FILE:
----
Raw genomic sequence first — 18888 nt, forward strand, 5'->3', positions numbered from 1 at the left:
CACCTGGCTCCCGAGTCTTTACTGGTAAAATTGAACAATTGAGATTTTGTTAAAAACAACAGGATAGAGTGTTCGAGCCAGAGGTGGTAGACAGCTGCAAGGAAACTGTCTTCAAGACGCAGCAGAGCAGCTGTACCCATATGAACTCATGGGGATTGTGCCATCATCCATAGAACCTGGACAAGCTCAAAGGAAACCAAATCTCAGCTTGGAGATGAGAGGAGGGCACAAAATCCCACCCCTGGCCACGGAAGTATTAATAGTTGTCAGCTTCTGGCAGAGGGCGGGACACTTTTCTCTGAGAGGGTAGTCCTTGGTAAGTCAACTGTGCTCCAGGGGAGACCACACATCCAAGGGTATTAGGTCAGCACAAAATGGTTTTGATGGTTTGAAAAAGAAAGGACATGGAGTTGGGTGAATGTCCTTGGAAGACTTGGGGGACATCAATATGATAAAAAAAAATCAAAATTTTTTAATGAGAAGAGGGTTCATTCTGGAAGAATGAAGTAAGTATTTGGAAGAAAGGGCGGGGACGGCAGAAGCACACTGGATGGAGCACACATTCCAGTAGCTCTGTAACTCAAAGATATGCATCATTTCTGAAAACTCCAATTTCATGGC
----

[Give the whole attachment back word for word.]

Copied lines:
Raw genomic sequence first — 18888 nt, forward strand, 5'->3', positions numbered from 1 at the left:
CACCTGGCTCCCGAGTCTTTACTGGTAAAATTGAACAATTGAGATTTTGTTAAAAACAACAGGATAGAGTGTTCGAGCCAGAGGTGGTAGACAGCTGCAAGGAAACTGTCTTCAAGACGCAGCAGAGCAGCTGTACCCATATGAACTCATGGGGATTGTGCCATCATCCATAGAACCTGGACAAGCTCAAAGGAAACCAAATCTCAGCTTGGAGATGAGAGGAGGGCACAAAATCCCACCCCTGGCCACGGAAGTATTAATAGTTGTCAGCTTCTGGCAGAGGGCGGGACACTTTTCTCTGAGAGGGTAGTCCTTGGTAAGTCAACTGTGCTCCAGGGGAGACCACACATCCAAGGGTATTAGGTCAGCACAAAATGGTTTTGATGGTTTGAAAAAGAAAGGACATGGAGTTGGGTGAATGTCCTTGGAAGACTTGGGGGACATCAATATGATAAAAAAAAATCAAAATTTTTTAATGAGAAGAGGGTTCATTCTGGAAGAATGAAGTAAGTATTTGGAAGAAAGGGCGGGGACGGCAGAAGCACACTGGATGGAGCACACATTCCAGTAGCTCTGTAACTCAAAGATATGCATCATTTCTGAAAACTCCAATTTCATGGC